Biomarkers in the differential diagnosis of dementia: cerebrospinal fluid compounds- and nuclear molecular imaging tracers

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    Abstract

    The aim of this thesis is to examine biomarkers in the differential diagnosis of dementia, a prevalent brain disease.
    Cerebrospinal fluid (CSF) biomarkers are useful to diagnose Alzheimer’s Disease (AD). The AD-CSF-biomarker-profile is characterized by decreased Amyloïd-beta and increased (phosphorylated) Tau. CSF biomarkers are investigated in a broad population of a memory clinic and we found overlap in The AD-CSF-biomarker-profile and other dementias, especially Lewy Body Dementia (DLB), Corticobasal degeneration, Frontotemporal dementia (FTD) and vascular dementia. Although CSF biomarkers correctly diagnose AD, more specific CSF biomarkers are needed to differentiate from other types of dementia. CSF α-Synuclein was assessed as a biomarker to differentiate DLB and Parkinson Disease from AD, but failed for this diagnostic purpose and other biomarkers are needed.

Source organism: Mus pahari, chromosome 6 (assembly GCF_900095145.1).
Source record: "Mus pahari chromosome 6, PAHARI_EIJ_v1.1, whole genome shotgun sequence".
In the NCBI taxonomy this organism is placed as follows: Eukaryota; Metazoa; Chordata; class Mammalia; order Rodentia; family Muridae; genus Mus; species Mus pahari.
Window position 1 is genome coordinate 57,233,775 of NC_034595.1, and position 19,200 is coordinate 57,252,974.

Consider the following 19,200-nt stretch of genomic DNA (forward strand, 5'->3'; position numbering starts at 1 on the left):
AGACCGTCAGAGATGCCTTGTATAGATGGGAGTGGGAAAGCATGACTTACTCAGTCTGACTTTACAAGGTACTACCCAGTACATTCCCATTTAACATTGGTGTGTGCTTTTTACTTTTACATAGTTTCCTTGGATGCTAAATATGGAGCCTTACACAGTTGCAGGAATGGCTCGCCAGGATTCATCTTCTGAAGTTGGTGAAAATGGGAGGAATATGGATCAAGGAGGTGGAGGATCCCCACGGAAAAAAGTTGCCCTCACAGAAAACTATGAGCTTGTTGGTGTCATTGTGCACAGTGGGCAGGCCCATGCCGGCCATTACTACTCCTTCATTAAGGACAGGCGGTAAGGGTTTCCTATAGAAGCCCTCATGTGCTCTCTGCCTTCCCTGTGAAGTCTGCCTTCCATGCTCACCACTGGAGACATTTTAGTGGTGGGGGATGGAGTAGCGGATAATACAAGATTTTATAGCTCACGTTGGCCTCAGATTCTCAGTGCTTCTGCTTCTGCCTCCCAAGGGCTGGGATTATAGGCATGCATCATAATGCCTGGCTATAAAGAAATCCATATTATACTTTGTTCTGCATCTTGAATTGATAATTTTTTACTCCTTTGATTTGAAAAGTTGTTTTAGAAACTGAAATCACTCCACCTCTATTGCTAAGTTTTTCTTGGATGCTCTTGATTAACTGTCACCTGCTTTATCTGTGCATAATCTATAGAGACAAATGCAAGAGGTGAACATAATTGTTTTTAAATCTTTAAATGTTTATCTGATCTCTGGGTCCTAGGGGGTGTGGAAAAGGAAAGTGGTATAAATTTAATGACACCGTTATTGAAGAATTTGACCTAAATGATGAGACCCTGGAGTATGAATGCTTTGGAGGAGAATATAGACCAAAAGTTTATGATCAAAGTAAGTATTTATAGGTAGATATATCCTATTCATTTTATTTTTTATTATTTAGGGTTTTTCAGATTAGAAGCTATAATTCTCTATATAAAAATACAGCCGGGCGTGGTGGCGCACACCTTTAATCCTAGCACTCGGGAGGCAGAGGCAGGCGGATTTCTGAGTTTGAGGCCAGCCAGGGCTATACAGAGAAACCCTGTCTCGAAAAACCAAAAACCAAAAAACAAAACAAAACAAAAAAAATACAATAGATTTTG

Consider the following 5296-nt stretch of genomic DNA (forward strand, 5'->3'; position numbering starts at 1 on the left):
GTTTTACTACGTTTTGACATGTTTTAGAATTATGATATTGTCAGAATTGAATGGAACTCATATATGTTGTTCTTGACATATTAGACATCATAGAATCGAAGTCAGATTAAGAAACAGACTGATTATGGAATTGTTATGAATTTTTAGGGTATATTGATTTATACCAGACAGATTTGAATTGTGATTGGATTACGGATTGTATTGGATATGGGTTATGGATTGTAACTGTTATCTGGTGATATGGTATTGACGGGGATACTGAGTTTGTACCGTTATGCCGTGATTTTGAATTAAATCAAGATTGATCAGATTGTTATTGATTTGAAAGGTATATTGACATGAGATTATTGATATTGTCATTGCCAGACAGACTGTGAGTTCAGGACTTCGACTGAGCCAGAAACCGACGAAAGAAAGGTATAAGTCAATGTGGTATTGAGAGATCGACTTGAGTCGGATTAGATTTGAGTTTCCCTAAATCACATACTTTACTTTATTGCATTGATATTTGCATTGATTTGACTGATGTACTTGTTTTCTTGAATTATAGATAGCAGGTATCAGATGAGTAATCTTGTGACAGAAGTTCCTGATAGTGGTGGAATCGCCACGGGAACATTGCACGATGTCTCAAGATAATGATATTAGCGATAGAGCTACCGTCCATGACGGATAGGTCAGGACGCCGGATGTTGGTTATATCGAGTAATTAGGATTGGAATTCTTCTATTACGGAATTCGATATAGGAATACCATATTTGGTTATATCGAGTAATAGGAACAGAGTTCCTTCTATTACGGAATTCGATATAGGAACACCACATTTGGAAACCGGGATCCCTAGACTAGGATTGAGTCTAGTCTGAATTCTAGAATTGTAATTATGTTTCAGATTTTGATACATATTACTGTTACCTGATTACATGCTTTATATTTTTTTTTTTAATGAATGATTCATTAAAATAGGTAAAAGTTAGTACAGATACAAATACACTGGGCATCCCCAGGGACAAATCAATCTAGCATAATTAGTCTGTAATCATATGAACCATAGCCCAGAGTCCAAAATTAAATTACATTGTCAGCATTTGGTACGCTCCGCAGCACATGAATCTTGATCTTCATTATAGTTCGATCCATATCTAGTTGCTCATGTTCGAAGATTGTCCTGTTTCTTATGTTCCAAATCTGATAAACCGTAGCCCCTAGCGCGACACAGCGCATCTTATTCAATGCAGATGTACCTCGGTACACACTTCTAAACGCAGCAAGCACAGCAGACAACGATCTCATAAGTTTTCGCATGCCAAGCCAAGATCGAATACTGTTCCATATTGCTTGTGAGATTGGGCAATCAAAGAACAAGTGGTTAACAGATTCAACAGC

The positron emission tomography (PET) biomarkers in dementia are AD specific amyloid PET ligands, as [11C] PiB and non-specific topographic marker for synaptic dysfunction as [18F]FDG. In the ‘dual PET’ study, PiB and FDG PET scans are investigated in AD and other dementias. Accumulation of PiB and parietal-temporal hypometabolism at FDG PET scan are ‘classic’ for AD. Atypical FDG PET patterns are associated with a ‘spectrum’ of neurodegenerative dementias, as corticobasal syndrome, primary progressive aphasia and posterior cortical atrophy or other types of dementias as DLB or FTD. Combined semi-quantitative multivariate analysis techniques may be helpful in FDG-PET pattern recognition. A subgroup of AD patients is observed with the phenomenon of crossed cerebellar diaschisis; unilateral cerebellar hypometabolism as a remote effect of supratentorial dysfunction of the brain in the contralateral hemisphere. Dual-tracer study in AD shows that metabolism and blood flow are correlated, both providing an index for neuronal function.
    Original languageEnglish
    QualificationDoctor of Philosophy
    Awarding Institution
    • University of Groningen
    Supervisors/Advisors
    • De Deyn, Peter, Supervisor
    • Dierckx, Rudi, Supervisor
    • Willemsen, Antoon, Co-supervisor
    • de Jong, Bauke, Co-supervisor
    • Kremer, Berry, Co-supervisor
    Award date18-Sep-2019
    Place of Publication[Groningen]
    Publisher
    Print ISBNs978-94-028-1599-3
    DOIs
    Publication statusPublished - 2019

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